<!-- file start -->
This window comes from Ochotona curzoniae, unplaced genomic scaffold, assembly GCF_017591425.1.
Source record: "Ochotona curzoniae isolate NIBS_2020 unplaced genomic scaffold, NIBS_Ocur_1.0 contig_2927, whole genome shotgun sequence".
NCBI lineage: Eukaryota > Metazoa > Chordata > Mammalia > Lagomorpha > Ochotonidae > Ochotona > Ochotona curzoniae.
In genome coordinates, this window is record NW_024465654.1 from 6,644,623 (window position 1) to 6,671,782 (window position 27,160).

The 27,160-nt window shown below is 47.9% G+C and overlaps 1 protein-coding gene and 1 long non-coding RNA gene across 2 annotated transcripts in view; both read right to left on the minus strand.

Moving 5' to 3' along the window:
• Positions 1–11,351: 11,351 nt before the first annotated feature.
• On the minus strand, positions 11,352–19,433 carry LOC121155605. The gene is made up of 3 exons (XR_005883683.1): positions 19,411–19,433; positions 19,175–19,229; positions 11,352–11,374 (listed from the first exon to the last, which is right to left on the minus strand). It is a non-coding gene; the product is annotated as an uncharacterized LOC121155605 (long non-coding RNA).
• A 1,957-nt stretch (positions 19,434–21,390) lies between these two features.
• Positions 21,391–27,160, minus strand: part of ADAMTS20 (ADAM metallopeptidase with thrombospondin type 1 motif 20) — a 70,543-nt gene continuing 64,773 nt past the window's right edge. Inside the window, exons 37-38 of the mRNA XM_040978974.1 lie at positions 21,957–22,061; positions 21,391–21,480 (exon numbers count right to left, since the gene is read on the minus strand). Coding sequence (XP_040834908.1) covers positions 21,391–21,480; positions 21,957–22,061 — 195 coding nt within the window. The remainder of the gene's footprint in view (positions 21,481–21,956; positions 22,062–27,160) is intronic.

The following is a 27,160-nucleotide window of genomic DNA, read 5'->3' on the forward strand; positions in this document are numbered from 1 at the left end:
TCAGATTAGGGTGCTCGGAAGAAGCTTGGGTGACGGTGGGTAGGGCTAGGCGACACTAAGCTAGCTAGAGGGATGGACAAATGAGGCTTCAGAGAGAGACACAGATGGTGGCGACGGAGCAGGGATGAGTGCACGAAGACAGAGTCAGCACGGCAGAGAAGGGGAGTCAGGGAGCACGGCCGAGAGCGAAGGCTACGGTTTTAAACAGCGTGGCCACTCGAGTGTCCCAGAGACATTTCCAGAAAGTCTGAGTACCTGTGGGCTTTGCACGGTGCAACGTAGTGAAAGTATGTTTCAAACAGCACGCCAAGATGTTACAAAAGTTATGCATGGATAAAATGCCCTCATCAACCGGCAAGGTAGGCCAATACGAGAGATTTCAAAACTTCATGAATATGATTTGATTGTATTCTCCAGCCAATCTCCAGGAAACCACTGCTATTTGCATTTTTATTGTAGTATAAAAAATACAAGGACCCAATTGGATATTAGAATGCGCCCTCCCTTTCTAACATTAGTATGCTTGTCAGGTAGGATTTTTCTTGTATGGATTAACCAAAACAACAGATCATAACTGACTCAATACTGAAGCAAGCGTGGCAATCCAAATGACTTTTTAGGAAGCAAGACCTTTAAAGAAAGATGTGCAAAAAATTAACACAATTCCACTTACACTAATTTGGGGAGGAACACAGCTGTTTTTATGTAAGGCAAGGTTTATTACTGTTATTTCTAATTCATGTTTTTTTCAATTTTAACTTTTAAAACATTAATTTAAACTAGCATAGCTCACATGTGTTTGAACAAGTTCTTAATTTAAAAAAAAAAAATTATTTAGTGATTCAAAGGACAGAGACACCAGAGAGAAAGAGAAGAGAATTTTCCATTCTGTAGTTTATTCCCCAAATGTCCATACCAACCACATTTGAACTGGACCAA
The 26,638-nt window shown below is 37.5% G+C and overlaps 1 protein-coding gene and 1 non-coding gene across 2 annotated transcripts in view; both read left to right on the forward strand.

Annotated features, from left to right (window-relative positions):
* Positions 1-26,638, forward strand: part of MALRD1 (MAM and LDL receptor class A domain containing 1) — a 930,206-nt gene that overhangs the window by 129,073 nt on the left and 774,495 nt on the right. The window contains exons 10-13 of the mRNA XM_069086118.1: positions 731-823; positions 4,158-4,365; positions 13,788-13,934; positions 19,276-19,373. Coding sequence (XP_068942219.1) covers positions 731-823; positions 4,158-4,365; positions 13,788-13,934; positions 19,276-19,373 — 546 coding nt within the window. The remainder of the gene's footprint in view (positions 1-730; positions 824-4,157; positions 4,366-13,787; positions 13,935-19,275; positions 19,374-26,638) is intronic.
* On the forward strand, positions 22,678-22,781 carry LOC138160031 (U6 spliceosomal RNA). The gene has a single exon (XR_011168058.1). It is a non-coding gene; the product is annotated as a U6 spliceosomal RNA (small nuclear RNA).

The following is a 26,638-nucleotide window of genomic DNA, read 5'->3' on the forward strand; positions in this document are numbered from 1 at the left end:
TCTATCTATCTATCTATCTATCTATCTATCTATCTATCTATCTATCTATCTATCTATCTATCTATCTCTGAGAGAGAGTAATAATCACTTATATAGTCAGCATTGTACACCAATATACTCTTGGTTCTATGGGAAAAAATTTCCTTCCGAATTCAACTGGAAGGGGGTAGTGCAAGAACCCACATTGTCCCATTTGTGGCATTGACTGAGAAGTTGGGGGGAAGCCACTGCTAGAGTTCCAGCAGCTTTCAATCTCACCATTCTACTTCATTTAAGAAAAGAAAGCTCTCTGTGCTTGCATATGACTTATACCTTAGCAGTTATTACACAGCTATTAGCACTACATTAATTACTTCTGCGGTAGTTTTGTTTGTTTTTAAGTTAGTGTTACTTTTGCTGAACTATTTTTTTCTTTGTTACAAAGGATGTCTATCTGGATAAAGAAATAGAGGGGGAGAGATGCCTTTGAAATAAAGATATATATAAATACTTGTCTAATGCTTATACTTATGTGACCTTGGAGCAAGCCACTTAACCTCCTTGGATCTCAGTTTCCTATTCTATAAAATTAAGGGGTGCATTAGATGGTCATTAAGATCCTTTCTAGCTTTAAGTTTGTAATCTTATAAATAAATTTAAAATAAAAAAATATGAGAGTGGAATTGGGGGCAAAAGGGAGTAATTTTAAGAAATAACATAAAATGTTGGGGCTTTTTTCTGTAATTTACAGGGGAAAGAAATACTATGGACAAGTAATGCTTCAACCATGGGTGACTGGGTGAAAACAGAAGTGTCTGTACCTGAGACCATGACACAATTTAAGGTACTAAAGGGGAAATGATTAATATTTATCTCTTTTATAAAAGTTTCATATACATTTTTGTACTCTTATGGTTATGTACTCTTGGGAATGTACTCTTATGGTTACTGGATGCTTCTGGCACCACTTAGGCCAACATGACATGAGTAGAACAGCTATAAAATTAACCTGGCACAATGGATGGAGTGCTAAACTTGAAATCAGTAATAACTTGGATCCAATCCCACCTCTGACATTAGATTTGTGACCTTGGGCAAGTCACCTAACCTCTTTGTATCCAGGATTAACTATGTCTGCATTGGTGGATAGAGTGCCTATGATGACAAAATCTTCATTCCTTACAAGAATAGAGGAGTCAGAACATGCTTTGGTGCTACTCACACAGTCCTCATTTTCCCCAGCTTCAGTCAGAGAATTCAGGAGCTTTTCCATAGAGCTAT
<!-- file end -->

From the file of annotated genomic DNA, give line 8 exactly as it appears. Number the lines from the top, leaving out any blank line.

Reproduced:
• On the minus strand, positions 11,352–19,433 carry LOC121155605. The gene is made up of 3 exons (XR_005883683.1): positions 19,411–19,433; positions 19,175–19,229; positions 11,352–11,374 (listed from the first exon to the last, which is right to left on the minus strand). It is a non-coding gene; the product is annotated as an uncharacterized LOC121155605 (long non-coding RNA).